I started to get more and more depressed and hopeless.  Drinking was no longer fun; it was a means to an end.  I only drank to numb the physical pain I felt.  My tolerance went up and I needed to drink more to get the same pain relief.  Instead of laughing and having fun with my friends I always ended up sitting on our deck or on mattress crying into the bottle of red wine that I had grown to hate.  Each day and night seemed to get worse until one day I woke up very late in the morning and all I could smell was stale red wine.  I looked beyond my mattress and saw red wine stains covering the carpet.  I started to cry like I had never cried before.  I knew I had hit my rock bottom and it was either drink myself to death or find a way to manage chronic pain that I had not found in the many years I had dealt with this invisible illness.  As I cried on that mattress surrounded by red wine stains my good friend researched places that specialized in chronic pain.  He looked up every hospital and Pain Center in America and finally stumbled upon the Mayo Clinic in Rochester, Minnesota.   Two days later, we were in my car driving from Boulder, Colorado to Rochester Minnesota.  A few weeks later my life changed forever as I entered the Pain Rehab Center at the Mayo Clinic where I spent a month learning how to manage pain naturally.

The following year was tough as I spent that year solely focusing on my health and practicing everything I had learned at the Mayo Clinic.  I never thought about numbing my pain with anything and the thought of red wine made me want to vomit.  I have been using the tools I learned at the Mayo Clinic since I was twenty two years old.  After my year of focusing on my health I entered college in Denver, Colorado and got my degree in Social Work.  I loved learning about how to help people, especially people with an invisible illness.  I am thirty five now and it has not always been a smooth ride in my journey with chronic pain.  There have been bumps, curves, and some U Turns along the way but nothing can compare to my days and nights of numbing my chronic pain with alcohol.  My lifestyle is not conventional and I live a structured life that incorporates ways to manage pain with positive coping mechanisms.   If I can find a way to live a life with chronic pain without the need to numb the pain, anyone can.  One day you will believe me….maybe not today but one day.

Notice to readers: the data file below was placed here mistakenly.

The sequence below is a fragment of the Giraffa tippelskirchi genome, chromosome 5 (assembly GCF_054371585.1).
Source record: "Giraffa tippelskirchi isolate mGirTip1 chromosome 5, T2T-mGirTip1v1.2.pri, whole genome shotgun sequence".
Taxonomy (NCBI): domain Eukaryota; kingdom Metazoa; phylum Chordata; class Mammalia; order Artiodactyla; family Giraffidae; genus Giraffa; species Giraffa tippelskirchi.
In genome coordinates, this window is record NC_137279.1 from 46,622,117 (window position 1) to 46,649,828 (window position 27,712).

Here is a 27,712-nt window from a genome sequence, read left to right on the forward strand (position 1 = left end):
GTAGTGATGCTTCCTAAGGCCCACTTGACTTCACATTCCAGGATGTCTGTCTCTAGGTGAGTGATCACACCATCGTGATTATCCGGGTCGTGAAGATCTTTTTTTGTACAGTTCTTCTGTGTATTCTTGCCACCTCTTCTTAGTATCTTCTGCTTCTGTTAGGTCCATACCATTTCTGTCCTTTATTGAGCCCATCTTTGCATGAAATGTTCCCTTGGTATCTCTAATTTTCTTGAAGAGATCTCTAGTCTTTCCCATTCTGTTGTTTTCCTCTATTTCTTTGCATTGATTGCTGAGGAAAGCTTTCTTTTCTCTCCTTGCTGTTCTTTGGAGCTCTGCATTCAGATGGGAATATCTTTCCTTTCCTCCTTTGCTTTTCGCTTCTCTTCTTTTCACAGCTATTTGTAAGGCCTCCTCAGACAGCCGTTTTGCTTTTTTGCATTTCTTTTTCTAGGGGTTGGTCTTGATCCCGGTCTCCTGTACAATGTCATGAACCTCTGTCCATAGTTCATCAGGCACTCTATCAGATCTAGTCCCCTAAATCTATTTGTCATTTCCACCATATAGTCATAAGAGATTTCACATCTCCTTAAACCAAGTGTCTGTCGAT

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Managing Life’s Stress Along with Chronic Pain

“Just because they say action does not mean you have to do anything.”

Marlon Brando